Gary Sinclair listens during a Maine School Administrative District 54 board meeting in August at Skowhegan Area Middle School. Michael G. Seamans/Morning Sentinel file

SKOWHEGAN — Only one meeting is left to determine the Skowhegan-area school district’s new mascot — either Phoenix, River Hawks or to just remain Skowhegan.

At the Oct. 8 Maine School Administrative District 54 board of directors meeting, the 23-person panel will make the final decision, ending a selection process that was adopted last fall and kicked off at the beginning of the calendar year.

Last week, Superintendent Jon Moody presented the board with a chart of the results of the student vote on the nine options presented to them. Students in grades six through 12 were asked to pick their top choice and rank their top three choices. Moody said that out of the roughly 1,050 students able to vote, 731 — or about 70% — participated.

The results of the student survey:

• Phoenix, the top choice, with 21.9%

• River Hawks, 21.5%

• Skowhegan, 19.3%

• Thunder, 12%

• Trailblazers, 7.5%

• Badgers, 5.9%

• River Drivers, 4.4%

• Sturgeon, 4.1%

• Fisher Cats, 3.4%

The process of soliciting ideas for a new team name began Jan. 15 with a multi-step process after the “Indians” nickname was retired, a controversy that has spanned several years as the school board first voted to keep the name and then later reversed that decision. Critics of the old nickname, including Native Americans living in the region, said it was demeaning to have a sports mascot named after their ethnicity.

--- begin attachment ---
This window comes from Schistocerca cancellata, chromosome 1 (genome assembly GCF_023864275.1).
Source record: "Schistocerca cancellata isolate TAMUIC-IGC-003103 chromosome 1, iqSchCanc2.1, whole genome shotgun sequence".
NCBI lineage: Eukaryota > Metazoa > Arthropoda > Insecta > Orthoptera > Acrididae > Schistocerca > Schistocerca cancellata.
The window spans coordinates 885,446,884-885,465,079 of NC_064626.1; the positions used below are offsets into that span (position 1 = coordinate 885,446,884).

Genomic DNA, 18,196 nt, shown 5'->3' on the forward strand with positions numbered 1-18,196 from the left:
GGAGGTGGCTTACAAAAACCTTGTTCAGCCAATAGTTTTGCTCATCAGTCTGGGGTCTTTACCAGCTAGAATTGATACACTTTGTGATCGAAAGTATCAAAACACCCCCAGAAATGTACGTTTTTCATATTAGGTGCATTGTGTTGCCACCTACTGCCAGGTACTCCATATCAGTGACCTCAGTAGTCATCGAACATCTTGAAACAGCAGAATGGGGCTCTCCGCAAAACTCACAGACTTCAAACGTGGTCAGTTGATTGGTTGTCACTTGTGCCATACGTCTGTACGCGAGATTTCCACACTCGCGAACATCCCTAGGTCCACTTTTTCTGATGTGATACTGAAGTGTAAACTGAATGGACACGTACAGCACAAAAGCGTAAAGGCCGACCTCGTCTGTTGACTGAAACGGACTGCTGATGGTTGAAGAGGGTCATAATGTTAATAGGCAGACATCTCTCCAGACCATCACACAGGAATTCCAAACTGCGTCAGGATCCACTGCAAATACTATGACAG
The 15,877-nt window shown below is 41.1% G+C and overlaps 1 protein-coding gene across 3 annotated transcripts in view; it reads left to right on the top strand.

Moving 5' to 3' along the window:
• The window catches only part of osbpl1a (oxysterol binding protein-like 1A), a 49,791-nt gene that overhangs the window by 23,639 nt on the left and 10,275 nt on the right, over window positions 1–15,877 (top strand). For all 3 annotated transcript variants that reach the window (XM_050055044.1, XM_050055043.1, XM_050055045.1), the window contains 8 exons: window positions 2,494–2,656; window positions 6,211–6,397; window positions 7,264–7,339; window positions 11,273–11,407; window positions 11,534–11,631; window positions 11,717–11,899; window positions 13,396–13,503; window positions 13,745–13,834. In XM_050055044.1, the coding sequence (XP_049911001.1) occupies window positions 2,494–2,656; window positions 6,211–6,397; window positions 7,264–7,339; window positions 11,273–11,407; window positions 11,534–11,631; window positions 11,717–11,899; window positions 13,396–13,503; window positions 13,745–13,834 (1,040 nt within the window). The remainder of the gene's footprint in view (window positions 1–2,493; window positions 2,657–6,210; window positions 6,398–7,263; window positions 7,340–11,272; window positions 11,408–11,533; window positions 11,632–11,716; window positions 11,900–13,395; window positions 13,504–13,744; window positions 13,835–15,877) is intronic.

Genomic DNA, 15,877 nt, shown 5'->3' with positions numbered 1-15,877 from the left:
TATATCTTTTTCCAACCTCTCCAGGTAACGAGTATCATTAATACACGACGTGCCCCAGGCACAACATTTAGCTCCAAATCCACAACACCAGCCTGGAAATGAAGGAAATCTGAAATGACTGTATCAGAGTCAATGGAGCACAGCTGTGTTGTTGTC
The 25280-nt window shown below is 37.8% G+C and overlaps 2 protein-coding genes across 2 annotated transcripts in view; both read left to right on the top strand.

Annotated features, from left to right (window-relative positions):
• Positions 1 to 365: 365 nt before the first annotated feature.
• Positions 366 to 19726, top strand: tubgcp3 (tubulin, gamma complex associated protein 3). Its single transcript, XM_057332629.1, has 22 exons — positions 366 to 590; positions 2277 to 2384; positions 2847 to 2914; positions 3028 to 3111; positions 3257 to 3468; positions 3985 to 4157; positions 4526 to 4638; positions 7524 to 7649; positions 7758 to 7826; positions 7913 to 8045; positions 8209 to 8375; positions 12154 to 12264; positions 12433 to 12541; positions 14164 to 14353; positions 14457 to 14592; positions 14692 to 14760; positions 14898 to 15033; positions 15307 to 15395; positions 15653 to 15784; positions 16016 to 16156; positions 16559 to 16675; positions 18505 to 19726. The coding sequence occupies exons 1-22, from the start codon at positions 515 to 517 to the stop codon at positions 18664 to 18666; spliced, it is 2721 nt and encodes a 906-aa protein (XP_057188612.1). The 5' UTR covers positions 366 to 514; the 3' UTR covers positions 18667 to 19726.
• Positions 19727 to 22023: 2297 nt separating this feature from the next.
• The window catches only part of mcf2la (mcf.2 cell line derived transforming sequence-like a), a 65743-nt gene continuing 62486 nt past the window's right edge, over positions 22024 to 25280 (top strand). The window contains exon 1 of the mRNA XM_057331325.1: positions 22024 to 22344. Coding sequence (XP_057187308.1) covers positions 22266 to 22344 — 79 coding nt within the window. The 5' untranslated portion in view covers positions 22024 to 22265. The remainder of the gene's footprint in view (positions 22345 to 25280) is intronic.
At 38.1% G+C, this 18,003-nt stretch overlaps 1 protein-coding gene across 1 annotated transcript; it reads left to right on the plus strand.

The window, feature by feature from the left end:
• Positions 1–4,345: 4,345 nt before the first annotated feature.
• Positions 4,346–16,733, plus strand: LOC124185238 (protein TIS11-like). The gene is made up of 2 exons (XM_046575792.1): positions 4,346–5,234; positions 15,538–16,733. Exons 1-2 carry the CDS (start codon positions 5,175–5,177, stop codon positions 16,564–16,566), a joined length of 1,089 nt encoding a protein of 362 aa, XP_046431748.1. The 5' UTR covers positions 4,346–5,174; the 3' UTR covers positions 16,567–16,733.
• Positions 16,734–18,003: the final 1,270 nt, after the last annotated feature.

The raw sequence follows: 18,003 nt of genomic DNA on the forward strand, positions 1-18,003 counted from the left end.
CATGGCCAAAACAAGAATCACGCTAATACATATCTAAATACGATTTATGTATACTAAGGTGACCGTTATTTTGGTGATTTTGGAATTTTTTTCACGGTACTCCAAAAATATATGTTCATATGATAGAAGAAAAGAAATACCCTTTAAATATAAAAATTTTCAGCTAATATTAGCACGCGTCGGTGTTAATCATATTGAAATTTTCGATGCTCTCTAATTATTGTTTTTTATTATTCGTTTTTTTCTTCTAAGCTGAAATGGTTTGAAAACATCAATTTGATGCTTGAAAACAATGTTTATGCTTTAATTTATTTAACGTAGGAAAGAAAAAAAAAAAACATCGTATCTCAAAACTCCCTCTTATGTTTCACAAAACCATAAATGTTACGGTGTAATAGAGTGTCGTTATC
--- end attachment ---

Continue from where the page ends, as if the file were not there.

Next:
Skowhegan was the only public school in Maine holding onto a Native American sports nickname, after other schools had previously dropped theirs in favor of new ones. State officials later weighed in as well, with Maine Gov. Janet Mills encouraging the SAD 54 board to discontinue use of the nickname.

The mascot selection process was temporarily halted because of the coronavirus pandemic and resumed in early summer. Both the board’s Support Services and its Education Policy and Program committees narrowed the options down to a list of nine.

The list was then given to students, who voted on the options through their school email portal. At the Sept. 17 board of directors meeting, the results of the student survey were provided to board members. One member suggested fast-forwarding the process and considering a final option that evening, but Moody suggested seeing the process through, so that if community members wish to attend the rest of the meetings, they can.

On Tuesday evening, both subcommittees convened separately at Skowhegan Area Middle School, where each group assessed the results of the student survey. Since the board met in two separate rooms and not all 23 members were present, it is not considered a regular school board meeting, though the public is allowed to attend.  The public was not able to weigh in as that step of the process has passed.

In the gymnasium, Education Policy and Program Committee members initially suggested removing the Skowhegan option altogether, citing that it is not technically a mascot and that the selection process is for a mascot. Ultimately, in the interest of the 19.3% of the students that voted, the committee decided to include it in the list that will go before the board.

“I’ve said all along that what the students pick is what the students pick,” committee member Derek Ellis said, “The overwhelming majority of the kids want something to rally behind, but out of respect for the system, that is how the students voted.”